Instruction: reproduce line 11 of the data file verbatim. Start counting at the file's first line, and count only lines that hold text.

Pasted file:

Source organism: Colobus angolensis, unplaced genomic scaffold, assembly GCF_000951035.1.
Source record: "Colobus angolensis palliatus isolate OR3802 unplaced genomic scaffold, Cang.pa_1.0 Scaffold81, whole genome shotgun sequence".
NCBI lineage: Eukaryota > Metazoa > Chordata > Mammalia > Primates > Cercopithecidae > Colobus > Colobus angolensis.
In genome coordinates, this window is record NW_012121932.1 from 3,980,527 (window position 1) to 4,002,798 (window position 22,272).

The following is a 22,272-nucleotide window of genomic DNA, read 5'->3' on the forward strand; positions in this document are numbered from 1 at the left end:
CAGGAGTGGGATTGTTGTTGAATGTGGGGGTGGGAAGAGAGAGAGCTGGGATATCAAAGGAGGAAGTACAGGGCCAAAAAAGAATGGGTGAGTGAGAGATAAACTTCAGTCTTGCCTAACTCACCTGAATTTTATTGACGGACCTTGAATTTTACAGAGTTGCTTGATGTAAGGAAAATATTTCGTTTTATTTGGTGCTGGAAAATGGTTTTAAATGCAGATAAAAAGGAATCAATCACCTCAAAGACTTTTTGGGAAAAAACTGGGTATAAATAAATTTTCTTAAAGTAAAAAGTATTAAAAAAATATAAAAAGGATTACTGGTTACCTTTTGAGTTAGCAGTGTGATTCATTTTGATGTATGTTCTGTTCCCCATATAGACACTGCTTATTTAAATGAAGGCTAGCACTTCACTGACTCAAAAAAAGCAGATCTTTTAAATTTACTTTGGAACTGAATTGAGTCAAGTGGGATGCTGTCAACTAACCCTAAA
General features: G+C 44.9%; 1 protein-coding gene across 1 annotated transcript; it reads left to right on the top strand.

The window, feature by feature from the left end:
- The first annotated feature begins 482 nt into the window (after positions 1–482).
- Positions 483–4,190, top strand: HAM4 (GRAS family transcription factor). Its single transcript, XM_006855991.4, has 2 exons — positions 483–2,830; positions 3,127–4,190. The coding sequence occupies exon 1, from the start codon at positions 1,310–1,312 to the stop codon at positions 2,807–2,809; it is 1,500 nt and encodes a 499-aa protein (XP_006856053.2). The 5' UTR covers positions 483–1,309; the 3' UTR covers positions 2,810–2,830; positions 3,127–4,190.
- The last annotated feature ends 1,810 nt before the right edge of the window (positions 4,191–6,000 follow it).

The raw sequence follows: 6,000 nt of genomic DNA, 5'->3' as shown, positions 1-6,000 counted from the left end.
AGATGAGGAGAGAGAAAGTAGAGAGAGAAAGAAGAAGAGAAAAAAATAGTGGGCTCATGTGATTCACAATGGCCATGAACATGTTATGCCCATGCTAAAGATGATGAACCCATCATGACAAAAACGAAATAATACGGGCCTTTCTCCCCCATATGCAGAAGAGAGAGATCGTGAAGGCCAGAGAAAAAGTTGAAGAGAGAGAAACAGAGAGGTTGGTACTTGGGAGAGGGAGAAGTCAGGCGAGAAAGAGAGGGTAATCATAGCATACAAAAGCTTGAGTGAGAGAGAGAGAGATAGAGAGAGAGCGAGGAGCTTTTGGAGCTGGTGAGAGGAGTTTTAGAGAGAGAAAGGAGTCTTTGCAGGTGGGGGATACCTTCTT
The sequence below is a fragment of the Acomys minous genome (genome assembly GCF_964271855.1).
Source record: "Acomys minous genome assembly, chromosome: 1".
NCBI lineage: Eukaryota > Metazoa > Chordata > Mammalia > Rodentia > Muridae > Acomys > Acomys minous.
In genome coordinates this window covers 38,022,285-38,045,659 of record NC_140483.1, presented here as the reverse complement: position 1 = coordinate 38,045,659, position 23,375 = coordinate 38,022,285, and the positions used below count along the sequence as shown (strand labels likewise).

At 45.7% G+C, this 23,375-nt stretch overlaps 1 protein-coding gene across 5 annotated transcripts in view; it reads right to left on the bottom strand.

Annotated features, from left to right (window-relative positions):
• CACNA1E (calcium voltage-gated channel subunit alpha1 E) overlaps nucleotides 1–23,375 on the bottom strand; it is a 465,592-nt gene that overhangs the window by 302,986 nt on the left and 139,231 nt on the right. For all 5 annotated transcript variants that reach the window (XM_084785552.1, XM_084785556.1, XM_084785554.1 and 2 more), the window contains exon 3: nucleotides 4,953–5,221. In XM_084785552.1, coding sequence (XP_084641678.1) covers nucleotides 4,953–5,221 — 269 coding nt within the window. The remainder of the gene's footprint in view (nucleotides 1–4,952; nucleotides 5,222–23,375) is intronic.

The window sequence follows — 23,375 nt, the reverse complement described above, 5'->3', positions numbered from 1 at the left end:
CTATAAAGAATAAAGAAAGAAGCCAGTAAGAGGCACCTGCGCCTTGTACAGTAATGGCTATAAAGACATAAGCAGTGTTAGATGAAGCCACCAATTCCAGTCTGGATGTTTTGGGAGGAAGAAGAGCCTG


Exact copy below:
- The last annotated feature ends 1,810 nt before the right edge of the window (positions 4,191–6,000 follow it).